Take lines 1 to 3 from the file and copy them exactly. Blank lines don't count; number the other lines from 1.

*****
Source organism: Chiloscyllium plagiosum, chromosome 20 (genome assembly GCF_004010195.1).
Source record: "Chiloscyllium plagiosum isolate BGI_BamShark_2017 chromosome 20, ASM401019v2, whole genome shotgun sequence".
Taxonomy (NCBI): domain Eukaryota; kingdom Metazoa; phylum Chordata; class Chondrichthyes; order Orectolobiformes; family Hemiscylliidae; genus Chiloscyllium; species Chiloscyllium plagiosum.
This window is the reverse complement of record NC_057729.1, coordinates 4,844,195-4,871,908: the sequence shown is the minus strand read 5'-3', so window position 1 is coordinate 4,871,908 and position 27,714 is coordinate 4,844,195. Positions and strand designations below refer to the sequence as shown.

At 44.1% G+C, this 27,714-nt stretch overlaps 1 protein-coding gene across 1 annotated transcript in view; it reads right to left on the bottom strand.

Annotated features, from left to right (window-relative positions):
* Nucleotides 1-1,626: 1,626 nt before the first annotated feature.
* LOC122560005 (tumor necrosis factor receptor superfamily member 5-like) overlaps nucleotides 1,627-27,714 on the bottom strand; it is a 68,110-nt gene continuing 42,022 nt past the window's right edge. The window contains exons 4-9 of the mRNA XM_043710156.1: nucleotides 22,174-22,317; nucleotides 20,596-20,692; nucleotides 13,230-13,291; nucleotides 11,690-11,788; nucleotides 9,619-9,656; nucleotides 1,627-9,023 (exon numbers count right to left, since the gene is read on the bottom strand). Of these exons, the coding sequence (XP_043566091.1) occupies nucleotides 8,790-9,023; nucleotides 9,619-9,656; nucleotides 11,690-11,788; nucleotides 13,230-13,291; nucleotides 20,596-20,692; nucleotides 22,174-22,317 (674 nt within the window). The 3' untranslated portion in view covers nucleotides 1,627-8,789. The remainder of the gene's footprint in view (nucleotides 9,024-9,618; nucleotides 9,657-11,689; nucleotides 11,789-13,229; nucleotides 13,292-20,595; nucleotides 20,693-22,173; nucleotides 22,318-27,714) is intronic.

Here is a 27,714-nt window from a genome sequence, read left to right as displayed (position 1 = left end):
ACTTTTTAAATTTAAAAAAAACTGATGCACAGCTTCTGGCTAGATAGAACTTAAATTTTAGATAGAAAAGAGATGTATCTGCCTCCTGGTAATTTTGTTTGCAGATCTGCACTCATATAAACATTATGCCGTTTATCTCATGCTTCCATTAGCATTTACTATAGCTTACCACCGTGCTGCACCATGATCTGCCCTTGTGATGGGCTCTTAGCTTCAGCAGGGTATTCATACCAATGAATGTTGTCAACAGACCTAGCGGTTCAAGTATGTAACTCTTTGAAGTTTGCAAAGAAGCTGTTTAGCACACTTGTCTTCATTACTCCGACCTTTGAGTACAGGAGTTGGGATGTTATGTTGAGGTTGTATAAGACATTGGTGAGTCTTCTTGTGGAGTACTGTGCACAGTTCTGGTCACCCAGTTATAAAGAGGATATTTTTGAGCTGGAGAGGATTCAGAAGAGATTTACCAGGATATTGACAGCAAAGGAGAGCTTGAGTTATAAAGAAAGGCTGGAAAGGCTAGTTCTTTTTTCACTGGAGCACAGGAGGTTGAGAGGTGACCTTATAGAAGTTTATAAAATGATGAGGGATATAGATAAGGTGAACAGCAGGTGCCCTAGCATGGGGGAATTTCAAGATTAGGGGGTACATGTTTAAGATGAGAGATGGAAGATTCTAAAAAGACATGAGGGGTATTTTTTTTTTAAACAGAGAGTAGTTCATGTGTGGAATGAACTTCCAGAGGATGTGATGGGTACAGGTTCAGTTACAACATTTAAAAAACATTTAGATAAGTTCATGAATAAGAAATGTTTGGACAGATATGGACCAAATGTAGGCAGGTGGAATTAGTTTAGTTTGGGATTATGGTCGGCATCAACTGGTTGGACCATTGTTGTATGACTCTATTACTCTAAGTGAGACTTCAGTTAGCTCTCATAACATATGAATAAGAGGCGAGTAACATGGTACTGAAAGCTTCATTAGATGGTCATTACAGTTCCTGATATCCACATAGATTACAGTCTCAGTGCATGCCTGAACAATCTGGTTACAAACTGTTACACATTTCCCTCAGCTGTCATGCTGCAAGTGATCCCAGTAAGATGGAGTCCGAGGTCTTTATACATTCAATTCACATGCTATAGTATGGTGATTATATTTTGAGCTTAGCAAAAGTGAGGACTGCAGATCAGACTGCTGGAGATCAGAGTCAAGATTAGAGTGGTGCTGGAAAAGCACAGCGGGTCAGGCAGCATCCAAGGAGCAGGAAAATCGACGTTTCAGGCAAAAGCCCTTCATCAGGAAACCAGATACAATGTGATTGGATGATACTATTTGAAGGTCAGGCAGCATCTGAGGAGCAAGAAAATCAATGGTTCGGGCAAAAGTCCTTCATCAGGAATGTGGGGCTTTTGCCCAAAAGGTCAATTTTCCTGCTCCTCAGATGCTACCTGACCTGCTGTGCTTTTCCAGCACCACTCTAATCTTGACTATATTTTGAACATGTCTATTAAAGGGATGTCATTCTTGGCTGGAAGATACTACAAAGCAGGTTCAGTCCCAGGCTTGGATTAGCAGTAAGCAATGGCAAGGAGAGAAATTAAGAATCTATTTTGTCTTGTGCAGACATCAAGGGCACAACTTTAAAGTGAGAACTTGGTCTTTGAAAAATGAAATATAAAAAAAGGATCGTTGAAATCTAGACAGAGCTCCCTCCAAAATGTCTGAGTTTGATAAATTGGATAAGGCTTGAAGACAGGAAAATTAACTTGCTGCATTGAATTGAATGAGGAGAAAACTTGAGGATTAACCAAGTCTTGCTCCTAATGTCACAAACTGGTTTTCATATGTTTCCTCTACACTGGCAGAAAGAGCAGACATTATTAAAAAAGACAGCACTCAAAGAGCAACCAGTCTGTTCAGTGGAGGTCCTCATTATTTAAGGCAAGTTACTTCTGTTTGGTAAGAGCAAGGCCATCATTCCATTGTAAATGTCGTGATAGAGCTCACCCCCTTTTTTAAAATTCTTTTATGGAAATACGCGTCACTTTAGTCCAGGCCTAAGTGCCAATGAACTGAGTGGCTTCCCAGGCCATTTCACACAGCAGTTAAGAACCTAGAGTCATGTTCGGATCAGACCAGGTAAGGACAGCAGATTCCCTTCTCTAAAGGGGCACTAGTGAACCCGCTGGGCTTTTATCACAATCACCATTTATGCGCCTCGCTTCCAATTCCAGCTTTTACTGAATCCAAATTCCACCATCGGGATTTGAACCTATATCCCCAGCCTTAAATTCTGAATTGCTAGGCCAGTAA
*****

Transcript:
Source organism: Chiloscyllium plagiosum, chromosome 20 (genome assembly GCF_004010195.1).
Source record: "Chiloscyllium plagiosum isolate BGI_BamShark_2017 chromosome 20, ASM401019v2, whole genome shotgun sequence".
Taxonomy (NCBI): domain Eukaryota; kingdom Metazoa; phylum Chordata; class Chondrichthyes; order Orectolobiformes; family Hemiscylliidae; genus Chiloscyllium; species Chiloscyllium plagiosum.